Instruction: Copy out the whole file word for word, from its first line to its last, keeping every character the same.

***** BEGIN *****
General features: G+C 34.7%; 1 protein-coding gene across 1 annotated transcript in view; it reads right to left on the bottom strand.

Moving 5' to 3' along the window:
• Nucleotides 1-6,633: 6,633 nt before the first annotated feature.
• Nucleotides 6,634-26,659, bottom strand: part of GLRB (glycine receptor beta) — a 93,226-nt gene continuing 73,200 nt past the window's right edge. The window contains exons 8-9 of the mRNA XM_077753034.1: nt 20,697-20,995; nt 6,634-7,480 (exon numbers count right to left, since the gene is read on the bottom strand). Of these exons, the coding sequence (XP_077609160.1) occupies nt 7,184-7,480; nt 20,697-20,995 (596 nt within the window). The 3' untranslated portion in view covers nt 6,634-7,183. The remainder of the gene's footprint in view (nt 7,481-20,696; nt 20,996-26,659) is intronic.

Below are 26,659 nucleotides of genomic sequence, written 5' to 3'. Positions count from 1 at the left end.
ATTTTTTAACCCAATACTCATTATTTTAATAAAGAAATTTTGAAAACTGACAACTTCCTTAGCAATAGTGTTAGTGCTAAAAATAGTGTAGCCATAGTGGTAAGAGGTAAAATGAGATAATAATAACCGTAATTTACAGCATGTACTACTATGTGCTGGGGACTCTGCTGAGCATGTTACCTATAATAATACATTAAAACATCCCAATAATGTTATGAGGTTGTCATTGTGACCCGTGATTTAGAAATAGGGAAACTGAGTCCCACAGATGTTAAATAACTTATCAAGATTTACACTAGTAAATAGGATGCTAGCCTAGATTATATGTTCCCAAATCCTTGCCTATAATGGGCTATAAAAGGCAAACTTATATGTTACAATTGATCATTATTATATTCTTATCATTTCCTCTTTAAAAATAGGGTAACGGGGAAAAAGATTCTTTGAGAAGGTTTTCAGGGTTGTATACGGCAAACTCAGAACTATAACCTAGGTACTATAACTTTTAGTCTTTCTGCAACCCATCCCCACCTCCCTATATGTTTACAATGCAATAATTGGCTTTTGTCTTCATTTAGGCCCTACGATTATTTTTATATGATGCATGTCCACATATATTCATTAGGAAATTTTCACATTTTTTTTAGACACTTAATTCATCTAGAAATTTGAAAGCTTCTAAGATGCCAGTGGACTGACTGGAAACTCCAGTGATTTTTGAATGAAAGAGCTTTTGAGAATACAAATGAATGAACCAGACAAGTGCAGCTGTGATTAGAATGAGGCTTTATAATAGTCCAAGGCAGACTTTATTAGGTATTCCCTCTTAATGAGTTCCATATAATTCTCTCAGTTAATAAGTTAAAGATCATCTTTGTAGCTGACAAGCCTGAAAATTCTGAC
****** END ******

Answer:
General features: G+C 34.7%; 1 protein-coding gene across 1 annotated transcript in view; it reads right to left on the bottom strand.

Moving 5' to 3' along the window:
• Nucleotides 1-6,633: 6,633 nt before the first annotated feature.
• Nucleotides 6,634-26,659, bottom strand: part of GLRB (glycine receptor beta) — a 93,226-nt gene continuing 73,200 nt past the window's right edge. The window contains exons 8-9 of the mRNA XM_077753034.1: nt 20,697-20,995; nt 6,634-7,480 (exon numbers count right to left, since the gene is read on the bottom strand). Of these exons, the coding sequence (XP_077609160.1) occupies nt 7,184-7,480; nt 20,697-20,995 (596 nt within the window). The 3' untranslated portion in view covers nt 6,634-7,183. The remainder of the gene's footprint in view (nt 7,481-20,696; nt 20,996-26,659) is intronic.

Below are 26,659 nucleotides of genomic sequence, written 5' to 3'. Positions count from 1 at the left end.
ATTTTTTAACCCAATACTCATTATTTTAATAAAGAAATTTTGAAAACTGACAACTTCCTTAGCAATAGTGTTAGTGCTAAAAATAGTGTAGCCATAGTGGTAAGAGGTAAAATGAGATAATAATAACCGTAATTTACAGCATGTACTACTATGTGCTGGGGACTCTGCTGAGCATGTTACCTATAATAATACATTAAAACATCCCAATAATGTTATGAGGTTGTCATTGTGACCCGTGATTTAGAAATAGGGAAACTGAGTCCCACAGATGTTAAATAACTTATCAAGATTTACACTAGTAAATAGGATGCTAGCCTAGATTATATGTTCCCAAATCCTTGCCTATAATGGGCTATAAAAGGCAAACTTATATGTTACAATTGATCATTATTATATTCTTATCATTTCCTCTTTAAAAATAGGGTAACGGGGAAAAAGATTCTTTGAGAAGGTTTTCAGGGTTGTATACGGCAAACTCAGAACTATAACCTAGGTACTATAACTTTTAGTCTTTCTGCAACCCATCCCCACCTCCCTATATGTTTACAATGCAATAATTGGCTTTTGTCTTCATTTAGGCCCTACGATTATTTTTATATGATGCATGTCCACATATATTCATTAGGAAATTTTCACATTTTTTTTAGACACTTAATTCATCTAGAAATTTGAAAGCTTCTAAGATGCCAGTGGACTGACTGGAAACTCCAGTGATTTTTGAATGAAAGAGCTTTTGAGAATACAAATGAATGAACCAGACAAGTGCAGCTGTGATTAGAATGAGGCTTTATAATAGTCCAAGGCAGACTTTATTAGGTATTCCCTCTTAATGAGTTCCATATAATTCTCTCAGTTAATAAGTTAAAGATCATCTTTGTAGCTGACAAGCCTGAAAATTCTGAC